Special Exhibit in Science Library: Tree of Life


Our tireless obsession to name and categorize things into categories with impermeable and immutable boundaries is perhaps one of our species’ peculiarities: assigning categories to the numerous and diverse forms of life on Earth can be seen as somehow giving us assurance, in creating an illusion that we may be dominant and in control of species on Earth.


A sea urchin may be the last thing to which you would think you are related, but scientists have long known – through studies of the development of embryos – that star fish, sea urchins, sea lilies and sea cucumbers, collectively known as the echinoderms, are the closest relatives of vertebrates,  hence Homo sapiens (exhibit in Science Library, Exley, Spring 2019)

In this exhibit, we strive to make the strange familiar and the familiar strange, by showing modern concepts of relations between groups of animals, which contrast with concepts that became established in the late 1800s, the time of establishment of collections in Wesleyan Natural History Museum, and to which many of us are still, erroneously, accustomed.

For instance, star fish (sea stars) and sea urchins are displayed next to humans and bats, to drive home the point that they are in fact, far more closely related to vertebrates than  to corals or worms. Some living fossils are on show, the most staggering of which is the horseshoe crab, with the modern variety next to a 150 million year old fossil (Jurassic). They really haven’t changed that much in how they look!


This horse-shoe crab fossil of Mesolimulus walchii  from the ~150 million year old Jurassic lithographic limestone of Solnhofen, Germany, famous for its amazingly preserved fossils. The modern exoskeletons of the Atlantic Horseshoe Crab (Limulus polyphemus) were  collected along the coast of New England. Despite the large distance in space and time, these ‘living fossils’ have changed their morphology very little.

Modern concepts are to a large extent based on genetic (thus family) relations, as shown in  the  ‘Tree of Life’ that greets the visitor at the front of the exhibit, rather than on external morphology (how things look), as shown in Haeckel’s ‘Tree of Life’ (1879) on the wall behind the exhibit.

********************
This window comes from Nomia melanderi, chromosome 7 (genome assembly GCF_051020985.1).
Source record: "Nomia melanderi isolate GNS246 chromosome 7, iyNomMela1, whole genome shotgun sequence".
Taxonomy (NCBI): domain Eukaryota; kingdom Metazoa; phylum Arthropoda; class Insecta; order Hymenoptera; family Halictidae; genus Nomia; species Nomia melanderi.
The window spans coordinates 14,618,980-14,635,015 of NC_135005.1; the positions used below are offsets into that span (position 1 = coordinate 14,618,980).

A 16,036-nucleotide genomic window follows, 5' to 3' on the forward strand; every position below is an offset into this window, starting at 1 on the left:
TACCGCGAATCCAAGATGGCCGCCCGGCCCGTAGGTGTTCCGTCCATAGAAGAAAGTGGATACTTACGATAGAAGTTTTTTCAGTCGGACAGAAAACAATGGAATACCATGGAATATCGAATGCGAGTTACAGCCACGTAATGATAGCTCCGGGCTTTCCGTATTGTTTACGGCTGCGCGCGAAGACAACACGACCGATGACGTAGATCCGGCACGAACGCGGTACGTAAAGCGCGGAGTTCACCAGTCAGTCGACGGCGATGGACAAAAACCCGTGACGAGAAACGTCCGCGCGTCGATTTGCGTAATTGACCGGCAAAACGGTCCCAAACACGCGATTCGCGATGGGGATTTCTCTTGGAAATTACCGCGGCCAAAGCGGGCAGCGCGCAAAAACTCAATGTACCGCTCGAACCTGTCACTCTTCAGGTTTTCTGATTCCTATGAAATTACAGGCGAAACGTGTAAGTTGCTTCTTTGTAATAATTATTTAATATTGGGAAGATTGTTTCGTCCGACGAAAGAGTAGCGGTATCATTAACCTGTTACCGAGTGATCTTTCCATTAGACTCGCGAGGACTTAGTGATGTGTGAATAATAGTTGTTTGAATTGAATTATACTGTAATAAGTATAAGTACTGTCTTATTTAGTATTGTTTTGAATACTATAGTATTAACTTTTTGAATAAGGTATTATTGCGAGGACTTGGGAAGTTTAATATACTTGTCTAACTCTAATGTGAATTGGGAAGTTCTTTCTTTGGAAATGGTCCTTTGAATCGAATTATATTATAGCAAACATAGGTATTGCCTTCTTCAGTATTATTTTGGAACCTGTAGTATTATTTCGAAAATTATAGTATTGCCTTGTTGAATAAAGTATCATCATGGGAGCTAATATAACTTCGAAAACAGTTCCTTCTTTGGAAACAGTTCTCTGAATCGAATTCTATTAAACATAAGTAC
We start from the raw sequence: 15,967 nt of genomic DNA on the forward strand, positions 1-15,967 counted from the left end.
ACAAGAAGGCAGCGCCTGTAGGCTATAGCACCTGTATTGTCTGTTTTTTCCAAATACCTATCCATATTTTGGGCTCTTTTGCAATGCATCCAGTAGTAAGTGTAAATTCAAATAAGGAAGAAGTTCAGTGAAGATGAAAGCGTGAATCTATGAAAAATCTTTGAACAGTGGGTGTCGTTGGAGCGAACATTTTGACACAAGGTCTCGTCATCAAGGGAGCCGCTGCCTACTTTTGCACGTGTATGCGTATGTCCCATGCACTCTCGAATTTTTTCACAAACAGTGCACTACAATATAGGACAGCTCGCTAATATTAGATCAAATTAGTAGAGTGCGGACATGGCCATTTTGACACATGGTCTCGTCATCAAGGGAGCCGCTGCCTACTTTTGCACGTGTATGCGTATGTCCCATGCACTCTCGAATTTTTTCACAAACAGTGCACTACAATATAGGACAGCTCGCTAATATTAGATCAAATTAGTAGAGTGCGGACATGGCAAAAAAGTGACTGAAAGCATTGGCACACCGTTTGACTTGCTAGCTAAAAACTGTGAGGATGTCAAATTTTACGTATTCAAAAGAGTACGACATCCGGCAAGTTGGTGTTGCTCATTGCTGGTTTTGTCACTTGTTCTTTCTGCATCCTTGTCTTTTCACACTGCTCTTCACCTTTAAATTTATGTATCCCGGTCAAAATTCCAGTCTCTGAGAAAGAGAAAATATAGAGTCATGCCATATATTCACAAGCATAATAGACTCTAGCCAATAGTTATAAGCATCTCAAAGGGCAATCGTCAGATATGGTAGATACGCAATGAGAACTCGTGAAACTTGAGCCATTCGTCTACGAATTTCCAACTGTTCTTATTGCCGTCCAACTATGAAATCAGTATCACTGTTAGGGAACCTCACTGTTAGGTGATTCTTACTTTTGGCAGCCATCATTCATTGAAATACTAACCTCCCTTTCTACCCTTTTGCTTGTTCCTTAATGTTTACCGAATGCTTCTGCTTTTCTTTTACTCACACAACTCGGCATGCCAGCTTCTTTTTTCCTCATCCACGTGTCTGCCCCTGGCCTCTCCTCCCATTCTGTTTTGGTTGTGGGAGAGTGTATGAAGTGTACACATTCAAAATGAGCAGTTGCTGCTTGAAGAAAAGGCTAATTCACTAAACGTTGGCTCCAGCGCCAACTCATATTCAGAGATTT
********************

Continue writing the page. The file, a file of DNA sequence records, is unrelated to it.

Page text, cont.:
The modern ‘Tree of Life’  is based on genomic analyses, and shows that more than two-thirds of the genetic and chemical diversity of Earth’s life forms is within single-celled Bacteria and Archaea, with small cells without a nucleus (prokaryotes). Humans, plants and mushrooms, as well as one-celled organisms with a complex cell with a nucleus (Eukaryotes) share a few inconspicuous branches on the lower right side of the tree: the living world consists mostly of very small but extremely variable and complex organisms.

However, bacteria were not quite appreciated as complex, diverse and ubiquitous at the time when our natural history collections were made, owing  not only to the technological difficulties of collecting bacteria in the 19th century, but also – more importantly – to the fact that they hardly can be exhibited, and lack that inspiration of the awe of nature, relative to  large, much more ostentatious animals. Our exhibit showcases animals, fungi and plants from our collections that by themselves, despite representing an infinitesimally small part of global biological diversity,  document a vast array of body plans, sizes and diversity.


The top two shelves of the exhibit show Protostomes, a large group comprising of worms, insects, scorpions, mollusks and their relations. It is somewhat staggering to think that the invertebrates in this group make up the majority of biodiversity among animals, with insect being the most diverse group, and beetles  the most diverse insects. Conspicuous and large furry or feathered animals such as mammals and birds are not that common.

On the wall behind the exhibit hangs a reproduction of a Tree of Life, published by the evolutionist fan of Darwin, and scientific illustrator Ernst Haeckel in 1879, a testimony of the anthropo-centric and human observation-centric mode of science, filled with large beautiful animals that we can easily detect with our unaided senses. It also speaks to a then popular social theory, in which it is believed that complex forms evolved from simpler forms in an uninterrupted linear fashion, the ultimate perfect form of which is represented by European man within the group of Mammals, at the top of the tree.


Ernst Haeckel’s ideas on evolution and the position of man on top of the tree was reassuring to a Judeo-Christian view of a world, created by God so that  men could have dominion over it. This version of the tree was the English translation of a figure originally published in German, in a book aimed at the broader public and not fellow-scientists, for whom Heackel presented a more complex Tree, showing the three kingdoms of life (animals, plants and unicellular organisms). It is somewhat ironic – from our modern understanding- that Monera (Bacteria) deserved only the lowest spot in Haekel’s tree.


The entire Wesleyan campus is erupting in a celebration of biodiversity, and our changing views of the human position within it. Audible Bacillus at the Ezra and Zilkha Gallery explores interspecies relationships between us and bacteria, while Bestiary in the Davison Art Centre showcases a history of representation of animals in art. Join in the conversation and rediscover your place in the complexity of biodiversity.